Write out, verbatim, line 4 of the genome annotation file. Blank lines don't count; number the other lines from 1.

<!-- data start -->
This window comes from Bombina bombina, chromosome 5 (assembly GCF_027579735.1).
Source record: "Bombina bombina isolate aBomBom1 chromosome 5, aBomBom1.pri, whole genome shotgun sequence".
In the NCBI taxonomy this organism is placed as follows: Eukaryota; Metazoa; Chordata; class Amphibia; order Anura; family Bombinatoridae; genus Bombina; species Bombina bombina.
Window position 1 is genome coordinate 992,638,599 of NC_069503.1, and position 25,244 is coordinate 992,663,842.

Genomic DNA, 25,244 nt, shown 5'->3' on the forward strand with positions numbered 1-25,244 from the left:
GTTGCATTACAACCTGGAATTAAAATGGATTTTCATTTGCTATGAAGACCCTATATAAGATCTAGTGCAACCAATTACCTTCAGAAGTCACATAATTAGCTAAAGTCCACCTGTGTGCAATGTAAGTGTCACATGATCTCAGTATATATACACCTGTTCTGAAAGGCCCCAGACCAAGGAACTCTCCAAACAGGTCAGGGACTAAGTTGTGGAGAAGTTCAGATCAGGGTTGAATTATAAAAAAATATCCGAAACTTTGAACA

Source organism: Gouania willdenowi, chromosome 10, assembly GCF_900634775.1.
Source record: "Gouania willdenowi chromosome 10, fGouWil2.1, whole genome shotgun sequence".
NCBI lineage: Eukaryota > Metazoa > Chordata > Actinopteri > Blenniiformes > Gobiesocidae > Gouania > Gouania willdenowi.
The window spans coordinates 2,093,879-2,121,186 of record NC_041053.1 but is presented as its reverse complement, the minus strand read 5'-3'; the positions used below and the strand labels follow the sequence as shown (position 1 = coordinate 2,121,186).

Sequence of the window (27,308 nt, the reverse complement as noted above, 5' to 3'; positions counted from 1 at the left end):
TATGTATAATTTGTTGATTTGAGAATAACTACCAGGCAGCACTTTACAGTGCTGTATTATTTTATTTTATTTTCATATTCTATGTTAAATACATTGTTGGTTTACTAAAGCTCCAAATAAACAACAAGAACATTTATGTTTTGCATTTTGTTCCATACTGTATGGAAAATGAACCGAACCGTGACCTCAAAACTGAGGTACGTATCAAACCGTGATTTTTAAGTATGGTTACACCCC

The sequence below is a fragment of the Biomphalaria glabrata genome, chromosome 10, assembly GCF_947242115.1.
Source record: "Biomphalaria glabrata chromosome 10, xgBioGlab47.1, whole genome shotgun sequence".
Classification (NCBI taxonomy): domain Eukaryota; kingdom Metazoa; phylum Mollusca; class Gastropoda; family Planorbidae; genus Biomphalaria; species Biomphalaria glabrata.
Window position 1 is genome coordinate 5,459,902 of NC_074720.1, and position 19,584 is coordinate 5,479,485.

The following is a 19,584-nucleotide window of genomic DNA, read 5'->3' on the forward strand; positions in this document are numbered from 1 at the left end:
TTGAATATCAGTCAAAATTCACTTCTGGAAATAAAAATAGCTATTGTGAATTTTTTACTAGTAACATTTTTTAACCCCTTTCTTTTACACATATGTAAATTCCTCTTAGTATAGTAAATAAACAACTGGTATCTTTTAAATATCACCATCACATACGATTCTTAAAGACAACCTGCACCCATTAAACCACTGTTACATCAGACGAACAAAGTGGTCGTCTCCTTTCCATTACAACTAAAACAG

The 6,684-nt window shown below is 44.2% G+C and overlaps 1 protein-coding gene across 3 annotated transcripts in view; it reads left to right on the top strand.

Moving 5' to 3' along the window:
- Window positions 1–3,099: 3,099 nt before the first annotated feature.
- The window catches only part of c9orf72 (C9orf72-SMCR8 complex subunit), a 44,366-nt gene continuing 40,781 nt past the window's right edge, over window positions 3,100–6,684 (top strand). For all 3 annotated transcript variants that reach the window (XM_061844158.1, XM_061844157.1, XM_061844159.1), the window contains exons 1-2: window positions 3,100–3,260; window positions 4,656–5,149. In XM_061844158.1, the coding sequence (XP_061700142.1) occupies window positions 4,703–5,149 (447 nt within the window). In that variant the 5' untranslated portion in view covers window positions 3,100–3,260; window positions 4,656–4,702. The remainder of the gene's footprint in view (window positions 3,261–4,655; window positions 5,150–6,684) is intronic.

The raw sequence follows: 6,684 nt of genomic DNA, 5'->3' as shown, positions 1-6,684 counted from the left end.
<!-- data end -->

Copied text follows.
Window position 1 is genome coordinate 992,638,599 of NC_069503.1, and position 25,244 is coordinate 992,663,842.